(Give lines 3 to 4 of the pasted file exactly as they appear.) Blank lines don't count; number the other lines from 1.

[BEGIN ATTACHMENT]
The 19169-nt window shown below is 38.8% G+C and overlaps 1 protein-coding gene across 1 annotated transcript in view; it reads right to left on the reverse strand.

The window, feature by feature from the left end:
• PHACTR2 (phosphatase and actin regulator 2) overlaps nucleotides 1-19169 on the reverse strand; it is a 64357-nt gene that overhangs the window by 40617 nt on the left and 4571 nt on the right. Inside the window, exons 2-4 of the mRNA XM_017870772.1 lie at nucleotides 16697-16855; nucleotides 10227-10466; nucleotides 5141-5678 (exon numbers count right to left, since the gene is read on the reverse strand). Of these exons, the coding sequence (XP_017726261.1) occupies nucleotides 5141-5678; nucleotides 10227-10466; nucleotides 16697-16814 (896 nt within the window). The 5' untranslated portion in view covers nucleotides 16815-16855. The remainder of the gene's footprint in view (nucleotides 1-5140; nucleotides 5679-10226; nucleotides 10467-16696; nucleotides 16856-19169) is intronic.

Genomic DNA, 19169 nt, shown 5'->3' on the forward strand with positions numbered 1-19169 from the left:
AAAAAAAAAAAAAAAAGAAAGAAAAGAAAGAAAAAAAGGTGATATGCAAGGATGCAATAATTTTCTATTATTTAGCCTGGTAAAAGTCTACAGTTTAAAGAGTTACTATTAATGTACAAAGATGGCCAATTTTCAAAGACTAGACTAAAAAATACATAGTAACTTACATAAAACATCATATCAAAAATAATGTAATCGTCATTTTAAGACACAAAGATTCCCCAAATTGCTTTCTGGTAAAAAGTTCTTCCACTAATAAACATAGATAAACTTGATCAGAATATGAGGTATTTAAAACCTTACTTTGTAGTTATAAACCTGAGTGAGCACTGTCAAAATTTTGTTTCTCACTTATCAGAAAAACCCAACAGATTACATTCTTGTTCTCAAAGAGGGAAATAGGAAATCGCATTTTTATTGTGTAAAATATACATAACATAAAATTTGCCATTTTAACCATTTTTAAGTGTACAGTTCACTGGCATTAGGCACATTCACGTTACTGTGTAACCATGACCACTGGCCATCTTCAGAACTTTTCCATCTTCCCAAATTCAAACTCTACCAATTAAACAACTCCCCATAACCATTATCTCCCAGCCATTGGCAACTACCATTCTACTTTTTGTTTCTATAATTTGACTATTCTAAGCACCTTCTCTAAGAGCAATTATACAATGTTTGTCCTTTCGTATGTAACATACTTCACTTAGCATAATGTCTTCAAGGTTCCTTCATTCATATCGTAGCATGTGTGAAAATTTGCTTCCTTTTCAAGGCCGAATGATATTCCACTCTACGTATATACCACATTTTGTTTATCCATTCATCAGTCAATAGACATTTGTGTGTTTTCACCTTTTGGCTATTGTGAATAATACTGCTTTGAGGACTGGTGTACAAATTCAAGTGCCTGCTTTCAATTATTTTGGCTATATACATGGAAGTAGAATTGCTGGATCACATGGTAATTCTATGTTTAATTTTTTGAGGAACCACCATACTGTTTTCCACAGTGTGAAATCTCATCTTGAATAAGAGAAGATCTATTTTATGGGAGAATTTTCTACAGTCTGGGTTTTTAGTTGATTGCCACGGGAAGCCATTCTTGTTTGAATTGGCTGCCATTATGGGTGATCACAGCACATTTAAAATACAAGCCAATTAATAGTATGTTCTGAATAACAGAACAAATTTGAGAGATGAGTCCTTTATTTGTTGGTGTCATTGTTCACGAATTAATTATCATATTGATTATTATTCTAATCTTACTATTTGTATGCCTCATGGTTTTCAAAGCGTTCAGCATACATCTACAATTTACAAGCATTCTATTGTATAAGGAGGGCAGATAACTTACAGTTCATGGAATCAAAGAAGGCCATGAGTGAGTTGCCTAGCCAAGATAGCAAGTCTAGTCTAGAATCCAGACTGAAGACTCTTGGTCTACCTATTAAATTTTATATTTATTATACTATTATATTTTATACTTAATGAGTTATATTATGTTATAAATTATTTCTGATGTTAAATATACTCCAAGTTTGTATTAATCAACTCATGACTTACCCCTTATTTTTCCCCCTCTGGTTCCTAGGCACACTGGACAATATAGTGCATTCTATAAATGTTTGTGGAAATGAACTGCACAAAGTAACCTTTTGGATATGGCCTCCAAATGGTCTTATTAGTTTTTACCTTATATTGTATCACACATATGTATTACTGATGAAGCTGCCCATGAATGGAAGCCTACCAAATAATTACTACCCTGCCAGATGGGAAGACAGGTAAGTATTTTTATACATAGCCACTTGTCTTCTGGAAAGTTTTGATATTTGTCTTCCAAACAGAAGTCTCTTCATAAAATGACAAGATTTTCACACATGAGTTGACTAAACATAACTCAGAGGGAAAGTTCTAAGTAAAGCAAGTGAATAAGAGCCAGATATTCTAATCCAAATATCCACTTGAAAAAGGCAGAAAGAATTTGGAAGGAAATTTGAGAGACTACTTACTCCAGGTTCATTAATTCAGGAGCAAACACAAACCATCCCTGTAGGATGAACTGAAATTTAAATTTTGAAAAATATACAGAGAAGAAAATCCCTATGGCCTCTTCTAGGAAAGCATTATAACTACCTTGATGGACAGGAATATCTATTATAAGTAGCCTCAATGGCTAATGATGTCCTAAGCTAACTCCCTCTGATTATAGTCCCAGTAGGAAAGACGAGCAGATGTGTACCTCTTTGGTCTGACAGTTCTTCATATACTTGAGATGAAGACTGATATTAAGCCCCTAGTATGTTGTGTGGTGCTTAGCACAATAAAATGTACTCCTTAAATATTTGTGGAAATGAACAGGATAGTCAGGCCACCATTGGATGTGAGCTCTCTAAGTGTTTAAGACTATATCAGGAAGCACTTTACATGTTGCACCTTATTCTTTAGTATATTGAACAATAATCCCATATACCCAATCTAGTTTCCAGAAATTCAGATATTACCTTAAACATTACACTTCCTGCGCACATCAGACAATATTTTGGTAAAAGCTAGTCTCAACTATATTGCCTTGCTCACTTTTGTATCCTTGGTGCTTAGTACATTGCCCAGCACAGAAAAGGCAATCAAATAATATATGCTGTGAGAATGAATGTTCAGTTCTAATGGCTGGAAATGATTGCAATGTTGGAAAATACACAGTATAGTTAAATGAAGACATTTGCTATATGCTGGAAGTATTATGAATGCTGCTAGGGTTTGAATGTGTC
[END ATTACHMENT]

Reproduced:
• PHACTR2 (phosphatase and actin regulator 2) overlaps nucleotides 1-19169 on the reverse strand; it is a 64357-nt gene that overhangs the window by 40617 nt on the left and 4571 nt on the right. Inside the window, exons 2-4 of the mRNA XM_017870772.1 lie at nucleotides 16697-16855; nucleotides 10227-10466; nucleotides 5141-5678 (exon numbers count right to left, since the gene is read on the reverse strand). Of these exons, the coding sequence (XP_017726261.1) occupies nucleotides 5141-5678; nucleotides 10227-10466; nucleotides 16697-16814 (896 nt within the window). The 5' untranslated portion in view covers nucleotides 16815-16855. The remainder of the gene's footprint in view (nucleotides 1-5140; nucleotides 5679-10226; nucleotides 10467-16696; nucleotides 16856-19169) is intronic.

Genomic DNA, 19169 nt, shown 5'->3' on the forward strand with positions numbered 1-19169 from the left: